Friday, December 17, 2010

Robert Downey Jr Exclusive (written by Jonathan Heaf) PART 3


"Here you go, buddy." After a shower and a surreptitious peak into his son Indio's room (basically a holding cell for the teenager's growing guitar collection), I join Downey at our table for two on the third floor. "These should sort you out." Next to my chair are three packages: the first, a rucksack-sized packet of Epsom salts (weird, I say, as that's the sleepy suburban town where I was born; although I begin to notice weird Klingon mind-sifter moments like this happen around Downey all the time) and two small boxes of Arm & Hammer baking soda. What am I going to do with these? Bake a cake? "You have a bath back at your hotel?" he asks. I do. "Run warm water and empty everything into the bath and then get in. I wouldn't stay in there for any longer than ten minutes." Why not? Downey leans forward and taps the packet of salts in front of me. "Powerful laxative, dude."
Although the consummate host and a killer gym buddy, the reason we're both sitting here is for the release of Due Date, out this month. It's directed by Todd Phillips, the man responsible for The Hangover, a movie that this summer became the biggest-selling comedy DVD of all time. Although Due Date features a cameo from gnasher-flasher Jamie Foxx (last seen with Downey in Matthew Vaughn's The Soloist, a film about a homeless violist that accumulated some significant pre-Oscar heat in 2008, only to misfire when someone actually saw the thing), the true co-star of this project is, unsurprisingly, Zach Galifianakis, the laugh-until-you-wet-yourself "reh-tard" from The Hangover; a man who's part grizzly hobo, part Curly from The Three Stooges.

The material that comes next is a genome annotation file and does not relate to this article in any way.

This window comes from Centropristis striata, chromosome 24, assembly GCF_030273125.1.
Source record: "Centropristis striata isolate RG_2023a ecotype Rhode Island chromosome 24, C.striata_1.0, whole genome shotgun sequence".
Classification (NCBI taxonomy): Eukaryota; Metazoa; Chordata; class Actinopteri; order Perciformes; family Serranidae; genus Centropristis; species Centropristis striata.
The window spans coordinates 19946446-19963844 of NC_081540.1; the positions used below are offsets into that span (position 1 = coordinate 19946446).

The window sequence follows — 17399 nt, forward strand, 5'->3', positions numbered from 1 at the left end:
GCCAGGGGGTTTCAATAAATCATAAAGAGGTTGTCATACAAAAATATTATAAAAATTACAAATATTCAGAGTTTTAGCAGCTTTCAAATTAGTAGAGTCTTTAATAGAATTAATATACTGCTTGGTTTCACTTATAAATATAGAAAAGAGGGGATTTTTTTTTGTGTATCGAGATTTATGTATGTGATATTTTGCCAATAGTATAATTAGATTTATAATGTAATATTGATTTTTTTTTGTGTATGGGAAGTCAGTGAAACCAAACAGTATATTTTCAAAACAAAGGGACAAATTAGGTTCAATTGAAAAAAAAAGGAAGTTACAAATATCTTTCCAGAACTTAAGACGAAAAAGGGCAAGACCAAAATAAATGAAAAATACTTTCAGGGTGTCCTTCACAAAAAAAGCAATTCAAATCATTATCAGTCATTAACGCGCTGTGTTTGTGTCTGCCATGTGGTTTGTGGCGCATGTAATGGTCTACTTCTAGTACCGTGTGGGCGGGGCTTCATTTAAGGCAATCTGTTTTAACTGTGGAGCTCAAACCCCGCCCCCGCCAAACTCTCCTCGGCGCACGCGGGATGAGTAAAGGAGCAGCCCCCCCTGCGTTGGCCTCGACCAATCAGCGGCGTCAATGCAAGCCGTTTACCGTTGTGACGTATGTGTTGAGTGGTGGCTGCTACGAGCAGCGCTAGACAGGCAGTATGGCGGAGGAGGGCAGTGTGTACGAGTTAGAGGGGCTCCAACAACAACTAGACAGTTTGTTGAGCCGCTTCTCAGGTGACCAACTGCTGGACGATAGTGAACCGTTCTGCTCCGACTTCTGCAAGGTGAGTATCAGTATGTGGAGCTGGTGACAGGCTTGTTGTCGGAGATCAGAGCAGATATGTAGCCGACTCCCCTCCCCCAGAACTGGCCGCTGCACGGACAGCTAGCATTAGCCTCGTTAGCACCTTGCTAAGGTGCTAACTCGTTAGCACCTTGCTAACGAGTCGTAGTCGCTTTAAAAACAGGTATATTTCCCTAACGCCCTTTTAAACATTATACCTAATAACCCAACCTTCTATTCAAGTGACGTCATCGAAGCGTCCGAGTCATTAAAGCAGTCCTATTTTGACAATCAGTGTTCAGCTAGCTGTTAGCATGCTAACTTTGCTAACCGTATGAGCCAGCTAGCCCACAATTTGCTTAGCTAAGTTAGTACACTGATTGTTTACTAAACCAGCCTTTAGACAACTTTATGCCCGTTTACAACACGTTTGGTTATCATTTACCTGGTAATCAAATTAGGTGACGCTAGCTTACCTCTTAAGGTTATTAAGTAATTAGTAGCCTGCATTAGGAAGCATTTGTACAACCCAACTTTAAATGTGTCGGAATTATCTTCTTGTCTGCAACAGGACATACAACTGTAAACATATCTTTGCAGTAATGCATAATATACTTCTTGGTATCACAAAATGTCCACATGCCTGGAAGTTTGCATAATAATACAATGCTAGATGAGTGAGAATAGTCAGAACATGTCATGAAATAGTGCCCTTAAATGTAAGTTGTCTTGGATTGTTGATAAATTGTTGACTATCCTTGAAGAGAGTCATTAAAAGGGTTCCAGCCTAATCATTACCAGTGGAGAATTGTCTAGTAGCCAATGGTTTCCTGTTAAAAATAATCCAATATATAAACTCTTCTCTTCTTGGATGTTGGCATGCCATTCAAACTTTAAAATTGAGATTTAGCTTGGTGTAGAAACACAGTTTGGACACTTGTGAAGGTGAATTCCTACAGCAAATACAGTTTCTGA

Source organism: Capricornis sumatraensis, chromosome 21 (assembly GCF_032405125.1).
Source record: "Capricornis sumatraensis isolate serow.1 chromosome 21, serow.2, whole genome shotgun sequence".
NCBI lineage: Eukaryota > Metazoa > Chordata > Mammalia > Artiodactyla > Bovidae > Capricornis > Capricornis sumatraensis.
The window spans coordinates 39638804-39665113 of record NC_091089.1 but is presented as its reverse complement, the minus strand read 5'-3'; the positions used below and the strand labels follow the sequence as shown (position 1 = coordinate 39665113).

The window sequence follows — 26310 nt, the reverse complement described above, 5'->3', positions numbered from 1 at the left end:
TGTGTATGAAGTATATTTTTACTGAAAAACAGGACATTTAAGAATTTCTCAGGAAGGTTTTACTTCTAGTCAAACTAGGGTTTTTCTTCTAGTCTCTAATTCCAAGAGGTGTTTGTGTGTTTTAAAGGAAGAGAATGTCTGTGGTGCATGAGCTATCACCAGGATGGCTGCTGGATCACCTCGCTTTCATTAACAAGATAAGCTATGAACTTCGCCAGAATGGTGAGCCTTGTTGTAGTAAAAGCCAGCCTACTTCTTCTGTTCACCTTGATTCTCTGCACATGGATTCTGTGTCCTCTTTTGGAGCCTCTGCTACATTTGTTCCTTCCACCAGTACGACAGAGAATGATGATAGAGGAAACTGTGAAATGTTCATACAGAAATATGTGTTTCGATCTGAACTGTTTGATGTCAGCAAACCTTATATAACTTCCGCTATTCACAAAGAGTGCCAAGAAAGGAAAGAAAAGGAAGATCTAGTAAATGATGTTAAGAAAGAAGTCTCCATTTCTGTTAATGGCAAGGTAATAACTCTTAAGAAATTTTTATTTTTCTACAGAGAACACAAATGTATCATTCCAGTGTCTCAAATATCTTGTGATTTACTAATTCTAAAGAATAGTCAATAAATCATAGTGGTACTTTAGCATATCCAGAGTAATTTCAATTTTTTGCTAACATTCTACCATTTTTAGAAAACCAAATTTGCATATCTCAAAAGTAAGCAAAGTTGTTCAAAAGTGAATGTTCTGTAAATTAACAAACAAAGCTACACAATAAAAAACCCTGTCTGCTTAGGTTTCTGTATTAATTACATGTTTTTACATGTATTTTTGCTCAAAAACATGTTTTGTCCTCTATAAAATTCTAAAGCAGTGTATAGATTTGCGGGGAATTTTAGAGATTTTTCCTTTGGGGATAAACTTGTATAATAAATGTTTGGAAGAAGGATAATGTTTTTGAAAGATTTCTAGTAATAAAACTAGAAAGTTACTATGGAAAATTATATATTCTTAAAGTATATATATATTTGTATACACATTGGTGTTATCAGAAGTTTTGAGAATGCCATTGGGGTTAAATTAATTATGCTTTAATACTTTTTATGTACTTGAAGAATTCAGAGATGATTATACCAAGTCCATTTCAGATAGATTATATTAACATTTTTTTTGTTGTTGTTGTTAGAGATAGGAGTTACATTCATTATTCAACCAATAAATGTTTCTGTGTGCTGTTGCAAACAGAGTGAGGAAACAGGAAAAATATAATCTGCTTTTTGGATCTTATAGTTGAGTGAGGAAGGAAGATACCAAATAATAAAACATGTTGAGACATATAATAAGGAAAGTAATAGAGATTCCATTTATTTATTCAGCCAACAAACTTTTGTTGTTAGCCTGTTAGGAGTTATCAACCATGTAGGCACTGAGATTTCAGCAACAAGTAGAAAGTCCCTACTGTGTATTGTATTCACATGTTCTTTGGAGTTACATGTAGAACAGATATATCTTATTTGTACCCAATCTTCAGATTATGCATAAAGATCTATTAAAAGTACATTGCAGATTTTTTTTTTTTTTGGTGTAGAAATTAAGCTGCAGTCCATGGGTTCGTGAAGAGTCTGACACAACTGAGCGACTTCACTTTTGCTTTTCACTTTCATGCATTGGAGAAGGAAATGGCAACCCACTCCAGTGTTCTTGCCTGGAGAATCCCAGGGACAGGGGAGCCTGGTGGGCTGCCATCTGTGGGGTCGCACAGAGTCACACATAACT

Due Date is basically a buddy movie, or as Downey puts it, "like the modern, next logical step in a not-too-realistic-but-definitely-natural evolution of two schmucks on the road." Downey plays fast-talking, uptight rage queen Peter Highman, an architect who is jetting back from Atlanta to LAX so he can be at his wife's side at the birth of their first son - in a nutshell, the straight guy. Galifianakis plays Ethan Tremblay, a gay, out-of-work actor with an air-dog who's heading to California to be discovered, or as is more likely we discover, be forgotten and end up smoking his own weight in weed between bussing at the local Jack In The Box. The pair, their opposing lifestyles, opinions and hygiene habits crash headlong into each other at the airport, after which they are both escorted off the plane by an air marshall with a Taser and, now banned from American airspace, forced to make the 2,000-mile, journey together in a cramped, claustrophobic hire car. As is expected, carnage ensues, as Tremblay's chaotic, stoned manner and inability to stay awake at the wheel leaves Downey's character broke, busted, bruised and finally - this is Hollywood, remember - reborn. The movie is cut from a very similar comedic cloth as The Hangover - Phillips will do for early-thirties frat-boy humour what Judd Apatow did for twenty-something languid stoner bros.
Unusually for Downey, his role is to anchor the scene rather than blow its wheels off. It's an odd fit, especially considering Downey's last play-for-laughs part that had him black-up for the deliciously controversial role of Kirk Lazarus in Tropic Thunder, a part that still makes the actor, "uncomfortable, and weirdly apologetic". Here Galifianakis is the one allowed to get creative and punch an anarchic hole through the set.
"It's kind of embarrassing to say this," agrees Downey, "as I always thought of myself as being that type of an actor, but Zach is probably one of the freest artists I have ever experienced. The funny thing for me was having the confidence to play the straight man for once, and it gave me a whole new set of insights into the people whose responsibility it is to hold the mooring lines while the other great talents have chewed up the scenery - and I've been that guy. "

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